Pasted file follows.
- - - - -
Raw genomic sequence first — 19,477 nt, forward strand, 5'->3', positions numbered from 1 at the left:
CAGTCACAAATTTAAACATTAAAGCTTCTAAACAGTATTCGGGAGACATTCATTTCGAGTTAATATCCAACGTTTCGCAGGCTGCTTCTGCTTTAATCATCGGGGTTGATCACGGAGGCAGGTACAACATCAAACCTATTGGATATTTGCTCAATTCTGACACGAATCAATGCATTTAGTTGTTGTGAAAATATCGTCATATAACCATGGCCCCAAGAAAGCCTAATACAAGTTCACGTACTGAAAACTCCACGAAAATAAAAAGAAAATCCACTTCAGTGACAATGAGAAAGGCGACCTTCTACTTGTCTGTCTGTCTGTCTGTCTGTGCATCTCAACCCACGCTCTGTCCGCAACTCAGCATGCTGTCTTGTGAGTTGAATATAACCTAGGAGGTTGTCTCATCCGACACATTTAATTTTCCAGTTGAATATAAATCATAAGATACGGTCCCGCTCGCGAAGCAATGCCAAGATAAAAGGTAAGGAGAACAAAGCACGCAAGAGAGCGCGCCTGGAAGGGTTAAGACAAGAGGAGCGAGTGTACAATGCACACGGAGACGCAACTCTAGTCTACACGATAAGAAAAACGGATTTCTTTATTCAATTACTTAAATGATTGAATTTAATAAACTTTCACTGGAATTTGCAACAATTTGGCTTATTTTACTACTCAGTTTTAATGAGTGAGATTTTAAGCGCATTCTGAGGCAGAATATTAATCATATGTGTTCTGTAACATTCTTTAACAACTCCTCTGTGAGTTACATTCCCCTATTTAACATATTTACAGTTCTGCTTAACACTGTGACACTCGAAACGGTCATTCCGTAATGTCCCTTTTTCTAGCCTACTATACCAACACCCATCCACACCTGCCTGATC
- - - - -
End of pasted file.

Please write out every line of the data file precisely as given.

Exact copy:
Raw genomic sequence first — 19,477 nt, forward strand, 5'->3', positions numbered from 1 at the left:
CAGTCACAAATTTAAACATTAAAGCTTCTAAACAGTATTCGGGAGACATTCATTTCGAGTTAATATCCAACGTTTCGCAGGCTGCTTCTGCTTTAATCATCGGGGTTGATCACGGAGGCAGGTACAACATCAAACCTATTGGATATTTGCTCAATTCTGACACGAATCAATGCATTTAGTTGTTGTGAAAATATCGTCATATAACCATGGCCCCAAGAAAGCCTAATACAAGTTCACGTACTGAAAACTCCACGAAAATAAAAAGAAAATCCACTTCAGTGACAATGAGAAAGGCGACCTTCTACTTGTCTGTCTGTCTGTCTGTCTGTGCATCTCAACCCACGCTCTGTCCGCAACTCAGCATGCTGTCTTGTGAGTTGAATATAACCTAGGAGGTTGTCTCATCCGACACATTTAATTTTCCAGTTGAATATAAATCATAAGATACGGTCCCGCTCGCGAAGCAATGCCAAGATAAAAGGTAAGGAGAACAAAGCACGCAAGAGAGCGCGCCTGGAAGGGTTAAGACAAGAGGAGCGAGTGTACAATGCACACGGAGACGCAACTCTAGTCTACACGATAAGAAAAACGGATTTCTTTATTCAATTACTTAAATGATTGAATTTAATAAACTTTCACTGGAATTTGCAACAATTTGGCTTATTTTACTACTCAGTTTTAATGAGTGAGATTTTAAGCGCATTCTGAGGCAGAATATTAATCATATGTGTTCTGTAACATTCTTTAACAACTCCTCTGTGAGTTACATTCCCCTATTTAACATATTTACAGTTCTGCTTAACACTGTGACACTCGAAACGGTCATTCCGTAATGTCCCTTTTTCTAGCCTACTATACCAACACCCATCCACACCTGCCTGATC